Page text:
Reading through the Galicia chapter of Richard Ford’s Handbook for Travellers in Spain, I’m forced to the conclusion – from the numerous references – that he assumes all 19th century travellers carried trout-fishing equipment with them. Perhaps they did. And, if you think old George Borrow didn’t pull his punches, you should take a look at what RF has to say. Though possibly not if you’re Galician.
Talking of negativity . . . I see the British government has also thrown a bucket of cold water over President Zapatero’s grand scheme for the next ten wonderful years of the EU. Following on from the massive success of the Lisbon Treaty. But we can probably put this down to typically arrogant British disdain of anything Spanish. Though I do feel some of us have moved on a bit. The man himself is now doing his best to save face, though possibly finding the international community less susceptible to his mendacious and pollyanna-ish way with words. I imagine he’ll be keeping a low profile from now on. Though my friend Alfred might disagree. He’s sent me this message today, suggesting President Z may have other arrows in his quiver . . .
The name is MITTINGTON, not WITTINGTON, you orthographic Liverputian!
Other than that, the fact that Frau Merkel, like a Walking Walkyrie, ruthlessly sabres down Don ZP's neatest scheme to solve an internal Spanish problem, because she is loath to have the Mediterranean food-stamp nations dictate economic policy to the Bundesbank, does not imply that it wasn't meant that way. The Titanic also sank, but the original plan was that it would reach New York!
Just watch the cunning fellow! He'll find another way!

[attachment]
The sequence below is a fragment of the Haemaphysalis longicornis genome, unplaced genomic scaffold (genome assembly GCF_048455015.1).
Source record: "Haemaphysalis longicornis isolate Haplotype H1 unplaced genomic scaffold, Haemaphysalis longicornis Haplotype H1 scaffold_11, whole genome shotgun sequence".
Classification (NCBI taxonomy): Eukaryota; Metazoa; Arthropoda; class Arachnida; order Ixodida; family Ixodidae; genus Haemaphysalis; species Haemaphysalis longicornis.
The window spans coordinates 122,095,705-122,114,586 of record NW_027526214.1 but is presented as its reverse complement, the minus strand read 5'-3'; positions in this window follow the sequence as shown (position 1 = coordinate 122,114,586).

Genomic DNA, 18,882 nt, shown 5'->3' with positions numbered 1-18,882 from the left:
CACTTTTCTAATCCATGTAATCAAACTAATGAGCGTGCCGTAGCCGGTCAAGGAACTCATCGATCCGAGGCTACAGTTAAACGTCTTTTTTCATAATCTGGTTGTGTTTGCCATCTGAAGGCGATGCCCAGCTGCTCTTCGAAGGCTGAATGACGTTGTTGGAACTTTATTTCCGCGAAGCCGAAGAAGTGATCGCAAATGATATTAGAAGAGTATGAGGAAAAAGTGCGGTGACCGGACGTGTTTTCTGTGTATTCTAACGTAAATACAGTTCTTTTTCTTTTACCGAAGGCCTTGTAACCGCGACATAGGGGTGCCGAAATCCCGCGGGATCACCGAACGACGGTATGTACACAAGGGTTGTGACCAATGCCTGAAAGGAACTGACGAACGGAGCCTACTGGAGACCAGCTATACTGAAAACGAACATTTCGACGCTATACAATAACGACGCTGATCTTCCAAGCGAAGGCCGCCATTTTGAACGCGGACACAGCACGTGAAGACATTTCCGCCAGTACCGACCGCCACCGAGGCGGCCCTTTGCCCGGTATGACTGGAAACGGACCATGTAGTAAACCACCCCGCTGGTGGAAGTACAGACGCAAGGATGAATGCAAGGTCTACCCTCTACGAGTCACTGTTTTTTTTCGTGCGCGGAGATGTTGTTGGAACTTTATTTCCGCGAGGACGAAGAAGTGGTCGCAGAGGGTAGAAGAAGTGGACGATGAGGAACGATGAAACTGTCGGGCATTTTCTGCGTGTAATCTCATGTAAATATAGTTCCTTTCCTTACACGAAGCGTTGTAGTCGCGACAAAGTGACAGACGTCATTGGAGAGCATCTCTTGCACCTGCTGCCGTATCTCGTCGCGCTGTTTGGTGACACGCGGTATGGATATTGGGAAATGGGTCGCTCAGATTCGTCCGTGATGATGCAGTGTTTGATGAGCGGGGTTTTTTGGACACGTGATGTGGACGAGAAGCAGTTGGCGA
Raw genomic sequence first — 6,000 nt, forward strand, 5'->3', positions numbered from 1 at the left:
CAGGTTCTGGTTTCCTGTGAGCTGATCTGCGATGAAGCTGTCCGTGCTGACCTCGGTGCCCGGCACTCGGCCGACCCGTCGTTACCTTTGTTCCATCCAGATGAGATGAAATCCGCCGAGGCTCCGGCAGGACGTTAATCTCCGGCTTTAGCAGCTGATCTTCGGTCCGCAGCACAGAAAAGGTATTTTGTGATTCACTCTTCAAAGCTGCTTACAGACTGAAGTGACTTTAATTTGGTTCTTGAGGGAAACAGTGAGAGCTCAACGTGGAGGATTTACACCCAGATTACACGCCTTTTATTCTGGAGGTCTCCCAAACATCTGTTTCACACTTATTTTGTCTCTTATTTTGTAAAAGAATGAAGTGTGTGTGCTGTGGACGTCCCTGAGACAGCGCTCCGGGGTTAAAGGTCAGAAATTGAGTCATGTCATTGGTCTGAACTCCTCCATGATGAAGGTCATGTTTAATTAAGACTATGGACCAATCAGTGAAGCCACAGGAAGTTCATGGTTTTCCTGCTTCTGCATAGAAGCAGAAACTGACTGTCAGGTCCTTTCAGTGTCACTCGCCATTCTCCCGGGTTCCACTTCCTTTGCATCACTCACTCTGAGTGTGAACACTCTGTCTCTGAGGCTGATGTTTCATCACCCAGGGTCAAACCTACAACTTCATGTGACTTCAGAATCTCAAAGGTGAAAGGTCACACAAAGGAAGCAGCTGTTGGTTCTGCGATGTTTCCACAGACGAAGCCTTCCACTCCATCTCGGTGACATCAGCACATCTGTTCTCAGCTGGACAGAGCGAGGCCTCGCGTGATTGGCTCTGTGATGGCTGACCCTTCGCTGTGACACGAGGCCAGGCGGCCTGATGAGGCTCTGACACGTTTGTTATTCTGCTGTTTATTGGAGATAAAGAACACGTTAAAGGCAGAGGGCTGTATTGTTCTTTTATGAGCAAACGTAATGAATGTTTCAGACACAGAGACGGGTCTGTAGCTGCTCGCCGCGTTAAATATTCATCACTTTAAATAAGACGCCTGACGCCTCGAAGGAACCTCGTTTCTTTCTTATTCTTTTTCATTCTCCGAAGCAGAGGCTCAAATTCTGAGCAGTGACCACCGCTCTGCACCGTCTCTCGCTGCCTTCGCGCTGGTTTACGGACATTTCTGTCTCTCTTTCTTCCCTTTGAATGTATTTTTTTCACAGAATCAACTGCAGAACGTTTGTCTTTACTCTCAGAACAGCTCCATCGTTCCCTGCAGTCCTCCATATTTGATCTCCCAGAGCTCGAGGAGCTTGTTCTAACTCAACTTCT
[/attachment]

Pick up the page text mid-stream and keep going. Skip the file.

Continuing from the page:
Well, Yes, Alfie. But the Titanic was not only meant to stay afloat but everyone thought it would. Did everyone think Zap’s kite would fly? Or do you believe he knew it wouldn’t? Is he really that perspicacious? Or devious? Well, OK. Yes to the last one. BTW – Sorry about calling you Wittington; after all, you’re not a Dick, are you? Don’t know what I was thinking of.
Talking of Spain and Britain, I see the Banco Santander is now advertising its intention to be Britain’s biggest bank. I find it hard to see them being larger than, say, HSBC in international terms so I’m guessing this means that, after the takeover of the ailing Abbey and Bradford & Bingley operations, they’re on the verge of having more branches than anyone else in the UK. This is a very Spanish way of looking at banking and I’m wondering whether their British outlets will, as here, be stuffed with people sitting at desks down the side of main hall, waiting for folk to walk in off the street without an appointment. Nice, but expensive, I would have thought.
Finally . . . I made some hotel bookings today for a group of friends coming to do the Camino with me end-May/early-June. I wasn’t too surprised that most of the receptionists volunteered that May was “rather a long way off” to be doing this. But the good side to this why-bother-now attitude in this last-minute country is that you can cancel and get all your money back until a month before the dates. Simply because no-one else will be even thinking of booking until then.